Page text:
By Leigh Ann Rutledge
PERRYSVILLE – A school field trip left a lasting impression on a young boy who, years later, is embarking on a new career.
Doug Ash of Perrysville has been drawing since he could hold a pencil in his hand. In second grade, his class toured the Warther Museum in Dover. Ernest “Mooney” Warther’s carvings made such an impression, Ash said, “From then I wanted to be a wood carver. They would give out one small pair of carved pliers to a lucky child in the class. I didn’t get them.”
Ash feels he has taken steps in his life that have led him to opening a wood carving business. He does not have an official name yet, but he is in the process of establishing the business side. Often times, his creations can be seen in his yard located at 7037 Scio Rd. near Perrysville.
Ash began whittling wood and took art class in high school, graduating from Carrollton in 2000. After high school, he held some miscellaneous jobs before coming back to his artistic talent. He became a tattoo artist and, with his fiancé, Erica Burrier, opened a shop in Minerva.
While in Minerva, he met Joel Bowman who owns Bowman Tree Service. Bowman now supplies the pine logs Ash uses for carving.
Ash did ad art copy for a time. This would require him to draw city blocks in a map formation placing business, restaurants and historical markers in their proper places. Each sign on the buildings or in the ground was lettered as the original. He created these drawings on 24×30-inch boards.
Another step Ash took in the direction of carving involved another hobby-hunting. He had a rifle he wanted to have a thumb-hole stock. With an oak board, he created the stock he wanted. Soon friends began requesting his handmade stocks.
“Creating the stocks is what really started it all,” he said.
After finding a large sandstone in the creek, Ash decided he would carve an Indian face it.
“I am using a hammer and a chisel and my dad asked what I was doing,” Ash explained. “He brought me an air chisel and I carved the Indian.”
He has done other stone carvings, such as a giant heart heading out SR 332 and an eagle on Canyon Rd., along with others.
Along with his drawing skills, his chainsaw skills are self-taught. When he moved back to his childhood home to help his mother take care of the place, he installed an outdoor wood burner. To use the burner, he had to cut. To cut wood, he bought a chainsaw which led to another step.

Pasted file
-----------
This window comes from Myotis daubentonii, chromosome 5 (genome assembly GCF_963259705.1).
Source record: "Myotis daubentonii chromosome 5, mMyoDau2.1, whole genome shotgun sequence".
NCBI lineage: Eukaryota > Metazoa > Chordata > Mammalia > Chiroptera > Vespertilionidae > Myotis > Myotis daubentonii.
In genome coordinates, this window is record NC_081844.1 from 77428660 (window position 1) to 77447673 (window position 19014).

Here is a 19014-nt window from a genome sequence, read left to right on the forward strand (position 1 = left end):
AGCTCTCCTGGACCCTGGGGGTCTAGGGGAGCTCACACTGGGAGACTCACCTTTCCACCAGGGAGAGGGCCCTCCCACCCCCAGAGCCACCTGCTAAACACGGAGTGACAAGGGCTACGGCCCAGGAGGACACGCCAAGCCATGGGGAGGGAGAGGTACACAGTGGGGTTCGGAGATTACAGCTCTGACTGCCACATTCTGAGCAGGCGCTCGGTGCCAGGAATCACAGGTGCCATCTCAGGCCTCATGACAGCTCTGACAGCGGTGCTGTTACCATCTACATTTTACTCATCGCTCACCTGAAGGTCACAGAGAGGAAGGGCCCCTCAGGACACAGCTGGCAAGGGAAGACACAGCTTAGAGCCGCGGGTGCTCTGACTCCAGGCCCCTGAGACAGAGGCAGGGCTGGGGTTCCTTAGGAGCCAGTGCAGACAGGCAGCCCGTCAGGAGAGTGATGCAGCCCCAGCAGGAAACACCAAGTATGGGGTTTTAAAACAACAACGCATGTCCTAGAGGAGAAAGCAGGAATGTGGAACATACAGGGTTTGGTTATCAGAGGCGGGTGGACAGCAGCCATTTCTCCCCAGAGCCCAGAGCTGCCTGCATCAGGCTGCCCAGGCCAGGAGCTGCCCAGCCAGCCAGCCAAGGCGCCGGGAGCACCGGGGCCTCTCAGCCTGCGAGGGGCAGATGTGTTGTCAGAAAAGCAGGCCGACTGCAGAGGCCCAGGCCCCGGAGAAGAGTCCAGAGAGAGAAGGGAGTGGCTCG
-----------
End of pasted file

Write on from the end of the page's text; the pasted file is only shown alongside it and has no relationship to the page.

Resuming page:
His first official carved piece was an owl made from black walnut. He tried to create an eagle out of walnut but said it looked like a parrot. He continued trying to carve hardwoods, like cherry because he thought they would not split.
He didn’t think pine would work until he was invited to a wood carving competition at Tall Timbers Resort in New Philadelphia. He and Erica pulled into the competition with merchandise, one saw, a tote and a milk crate with the gas and oil. Ash noticed everyone was carving pine, not hardwoods.
“People kept asking me where are all your saws? You don’t have a carving bar?” Ash laughed. “They gave us this piece of wood about six foot long and big enough around both Erica & I could wrap our arms around.”
He used a saw with an 18-inch bar and created a large eagle with his talons out. He painted it but did not have time to add clear coat. He didn’t win the competition but his eagle sold and he sold all the items be brought with him. He has already accepted a request to compete again this year.
Doug and Erica are history buffs and, when the opportunity arose to relocate an old summer kitchen from the Larry Davis property, they jumped at the chance. They took it apart piece-by-piece and moved it to their home on Scio Rd.
“I wanted a shop like Mooney Warther,” Ash explained. “I think this is bigger by two feet but both shops have the same wood burning stove.”
The shop is almost finished and is filled with old horseshoes and other items, including a piece of his ad copy work. Once finished, he will paint his carvings in the shop.
Ash is taking that final step and starting his own wood carving business. He has carved numerous pieces for customers and once in awhile for himself.
He created a piece with two tractors pulling against each other, even detailing the drivers to resemble two farmers he knows. He took a dow rod and used a razor knife to create chain links between the tractors and green twigs to form the steering wheels. Ash figured he had 25-30 hours in the project.
“Wood carving isn’t all done with a chainsaw,” he explained. “I spend a lot of time using chisels and knives.”
Erica bought Doug a book about antique duck decoys and he found one he loved. He created a similar carving and painted it. Then he used a checkering tool to checker the entire decoy like on a pistol grip. One of his favorite pieces, he worked 40-60 hours on the decoy, and noted, “It’s not for sale.”
Thinking of Moody Warther, he decided to carve his own set of pliers, which open and close. As luck would have it, he was helping a friend clean when they found a pair of carved pliers dated 1964.
Ash has been asked to carve on stumps and trees left standing, but prefers to cut the stump/log and carve it at his shop.
“Unless the customer specifically asks, I paint and clear coat all the carvings I do,” he stated. “This protects them and, if by chance it would get damaged, it can be fixed if its been painted and coated.”
He recently carved a turkey for the Carroll County Doublebeards auction and an item for the Harrison County Ducks Unlimited banquet.
Animals, especially dogs, are very popular along with wildlife carvings. He carved a six-foot tall angel, horse heads and more.
“I use reference pictures. There are a lot of details in the eyes,” explained Ash. “I like carving the smaller items because you can go into more detail.”
To have a customized carving completed, contact Ash at 330-787-4451 or on Facebook.